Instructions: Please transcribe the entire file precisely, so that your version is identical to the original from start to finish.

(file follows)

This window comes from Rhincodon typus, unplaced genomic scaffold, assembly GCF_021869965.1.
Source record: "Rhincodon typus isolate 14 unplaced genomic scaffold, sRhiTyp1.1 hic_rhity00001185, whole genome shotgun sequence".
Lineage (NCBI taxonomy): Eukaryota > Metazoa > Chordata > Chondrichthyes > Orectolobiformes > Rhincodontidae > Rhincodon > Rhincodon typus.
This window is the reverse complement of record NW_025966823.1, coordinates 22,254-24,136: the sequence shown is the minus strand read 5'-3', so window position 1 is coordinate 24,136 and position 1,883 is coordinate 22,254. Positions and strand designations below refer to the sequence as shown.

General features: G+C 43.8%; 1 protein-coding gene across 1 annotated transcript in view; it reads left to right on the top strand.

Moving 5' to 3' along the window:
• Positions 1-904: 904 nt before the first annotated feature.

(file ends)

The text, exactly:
This window comes from Rhincodon typus, unplaced genomic scaffold, assembly GCF_021869965.1.
Source record: "Rhincodon typus isolate 14 unplaced genomic scaffold, sRhiTyp1.1 hic_rhity00001185, whole genome shotgun sequence".
Lineage (NCBI taxonomy): Eukaryota > Metazoa > Chordata > Chondrichthyes > Orectolobiformes > Rhincodontidae > Rhincodon > Rhincodon typus.
This window is the reverse complement of record NW_025966823.1, coordinates 22,254-24,136: the sequence shown is the minus strand read 5'-3', so window position 1 is coordinate 24,136 and position 1,883 is coordinate 22,254. Positions and strand designations below refer to the sequence as shown.

General features: G+C 43.8%; 1 protein-coding gene across 1 annotated transcript in view; it reads left to right on the top strand.

Moving 5' to 3' along the window:
• Positions 1-904: 904 nt before the first annotated feature.